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Name: In re J.A.
Case #: B297416
Court: CA Court of Appeal
District 2 DCA
Division: 5
Opinion Date: 04/01/2020

Reversal of adjudication and disposition orders was required where the only evidence was that mother used medical marijuana during pregnancy to treat symptoms. At the time of the minor’s birth, both mother and the minor tested positive for marijuana. Mother denied smoking marijuana, but said she had researched her pregnancy symptoms of pain and swelling, and read articles which indicated that marijuana was the safest alternative to pills to treat her symptoms. She had a medical marijuana card, but did not inform her doctor that she was using the edibles. Mother stopped using them a few days after the baby’s birth, because the doctor told she could not breastfeed until she tested clean. Mother displayed no visible impairment from the substance use. The minor had no developmental concerns. Mother had housing issues, and agreed to participate in voluntary maintenance services. However, mother and the Department had a disagreement over mother moving into her grandmother’s house, and the Department considered mother to have declined voluntary services. The Department filed a petition alleging the positive toxicology at birth, and mother’s substance abuse. There were no other mental health or neglect allegations. The petition was sustained and the minors were released to mother, who was ordered to drug test. The appellate court found there was insufficient evidence of substance abuse to support the petition. The evidence at most showed that mother used edible marijuana while pregnant to address pregnancy symptoms after having researched it. She was never high while she used it, and stopped using after the birth. The Department presented no evidence of risk caused by prenatal use of marijuana edibles. Further, the record showed no risk of harm to the children. Even though an older toddler was under mother’s care while using the edibles, there was no evidence that he was neglected or at risk in her care. The appellate court reversed the jurisdictional findings, despite the fact that by the time the appeal was resolved, dependency jurisdiction had been dismissed. It did so because “if we fail to exercise our jurisdiction to resolve the jurisdictional appeal, the Department may feel free to continue to pursue jurisdiction in other cases where there is no evidence of substance abuse, and no evidence of substantial risk – only evidence that a child was born testing positive for marijuana, bolstered only by vague and unproven concerns.”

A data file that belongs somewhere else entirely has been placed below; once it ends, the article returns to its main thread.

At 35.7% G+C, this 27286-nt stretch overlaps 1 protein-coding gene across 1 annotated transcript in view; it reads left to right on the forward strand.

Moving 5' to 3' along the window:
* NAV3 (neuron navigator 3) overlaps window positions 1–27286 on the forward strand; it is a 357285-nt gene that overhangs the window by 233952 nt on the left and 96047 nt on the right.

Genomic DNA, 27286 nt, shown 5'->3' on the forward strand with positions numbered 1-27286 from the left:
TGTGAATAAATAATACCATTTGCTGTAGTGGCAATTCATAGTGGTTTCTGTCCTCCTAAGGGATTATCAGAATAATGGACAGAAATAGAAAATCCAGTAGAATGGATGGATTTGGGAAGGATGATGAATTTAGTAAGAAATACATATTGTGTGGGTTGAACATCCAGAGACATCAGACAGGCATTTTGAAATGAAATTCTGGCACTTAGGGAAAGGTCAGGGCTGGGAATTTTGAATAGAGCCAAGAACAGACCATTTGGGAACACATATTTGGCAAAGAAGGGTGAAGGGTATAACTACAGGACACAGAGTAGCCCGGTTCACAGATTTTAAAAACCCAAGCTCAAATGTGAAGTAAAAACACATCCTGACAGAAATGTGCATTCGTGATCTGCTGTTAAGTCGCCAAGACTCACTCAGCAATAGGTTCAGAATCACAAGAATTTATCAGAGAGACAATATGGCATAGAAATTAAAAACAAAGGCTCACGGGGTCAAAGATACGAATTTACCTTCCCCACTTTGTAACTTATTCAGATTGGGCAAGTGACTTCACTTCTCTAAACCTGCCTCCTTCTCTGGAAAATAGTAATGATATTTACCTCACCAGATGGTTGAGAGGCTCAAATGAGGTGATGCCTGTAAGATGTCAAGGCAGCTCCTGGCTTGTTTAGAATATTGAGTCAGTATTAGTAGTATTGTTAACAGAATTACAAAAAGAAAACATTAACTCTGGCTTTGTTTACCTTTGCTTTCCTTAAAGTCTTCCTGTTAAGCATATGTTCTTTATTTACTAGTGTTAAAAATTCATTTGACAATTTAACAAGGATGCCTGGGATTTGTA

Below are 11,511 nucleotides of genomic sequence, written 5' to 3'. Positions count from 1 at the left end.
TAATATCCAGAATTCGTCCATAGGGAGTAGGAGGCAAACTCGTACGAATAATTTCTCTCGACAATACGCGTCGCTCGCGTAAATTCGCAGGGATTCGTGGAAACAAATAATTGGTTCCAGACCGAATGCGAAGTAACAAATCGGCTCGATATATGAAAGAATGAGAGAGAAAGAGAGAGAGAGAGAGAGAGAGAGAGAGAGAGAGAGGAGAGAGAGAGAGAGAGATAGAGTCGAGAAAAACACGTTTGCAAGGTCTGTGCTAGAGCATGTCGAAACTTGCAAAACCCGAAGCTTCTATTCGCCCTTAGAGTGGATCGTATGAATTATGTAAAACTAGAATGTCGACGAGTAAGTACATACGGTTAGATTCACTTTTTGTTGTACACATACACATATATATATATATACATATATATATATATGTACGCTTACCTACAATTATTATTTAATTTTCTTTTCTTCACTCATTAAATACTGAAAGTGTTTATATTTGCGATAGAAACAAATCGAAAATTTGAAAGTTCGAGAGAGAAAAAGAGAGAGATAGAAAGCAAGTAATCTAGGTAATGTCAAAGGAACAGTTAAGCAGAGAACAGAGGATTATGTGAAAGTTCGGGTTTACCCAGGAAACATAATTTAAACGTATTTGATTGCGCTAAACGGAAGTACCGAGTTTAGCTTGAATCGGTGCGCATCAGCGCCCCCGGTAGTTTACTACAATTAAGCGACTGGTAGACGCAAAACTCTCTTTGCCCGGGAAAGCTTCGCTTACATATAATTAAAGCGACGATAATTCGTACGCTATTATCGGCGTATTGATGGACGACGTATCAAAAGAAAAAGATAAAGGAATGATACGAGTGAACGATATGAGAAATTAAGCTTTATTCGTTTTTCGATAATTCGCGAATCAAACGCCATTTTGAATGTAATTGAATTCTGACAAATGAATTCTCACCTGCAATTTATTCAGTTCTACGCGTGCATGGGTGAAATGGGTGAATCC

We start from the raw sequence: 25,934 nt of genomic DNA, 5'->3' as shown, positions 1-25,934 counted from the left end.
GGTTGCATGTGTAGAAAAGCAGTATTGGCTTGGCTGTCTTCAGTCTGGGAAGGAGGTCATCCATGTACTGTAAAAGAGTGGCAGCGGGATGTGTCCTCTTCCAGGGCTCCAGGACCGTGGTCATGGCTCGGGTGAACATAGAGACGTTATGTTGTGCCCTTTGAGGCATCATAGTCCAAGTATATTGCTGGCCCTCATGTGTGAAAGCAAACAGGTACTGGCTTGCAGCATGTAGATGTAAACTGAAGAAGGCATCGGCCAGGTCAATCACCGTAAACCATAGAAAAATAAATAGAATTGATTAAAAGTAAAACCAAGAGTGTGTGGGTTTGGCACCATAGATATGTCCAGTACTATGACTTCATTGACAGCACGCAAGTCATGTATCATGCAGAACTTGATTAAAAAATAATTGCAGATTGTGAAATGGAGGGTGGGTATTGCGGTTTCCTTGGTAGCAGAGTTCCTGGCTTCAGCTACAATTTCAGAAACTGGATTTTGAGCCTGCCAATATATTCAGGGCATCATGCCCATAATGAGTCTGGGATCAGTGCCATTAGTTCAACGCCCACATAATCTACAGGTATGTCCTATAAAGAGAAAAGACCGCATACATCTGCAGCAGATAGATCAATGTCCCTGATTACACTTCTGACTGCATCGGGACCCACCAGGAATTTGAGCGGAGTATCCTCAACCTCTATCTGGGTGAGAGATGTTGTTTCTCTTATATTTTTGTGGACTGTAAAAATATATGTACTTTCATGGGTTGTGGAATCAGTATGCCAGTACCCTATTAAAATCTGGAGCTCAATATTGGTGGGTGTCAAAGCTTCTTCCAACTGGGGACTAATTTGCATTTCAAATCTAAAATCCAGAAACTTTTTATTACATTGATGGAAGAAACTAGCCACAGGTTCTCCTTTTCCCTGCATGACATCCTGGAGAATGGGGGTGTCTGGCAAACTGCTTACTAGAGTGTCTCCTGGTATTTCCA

The full opinion is available on the court’s website here: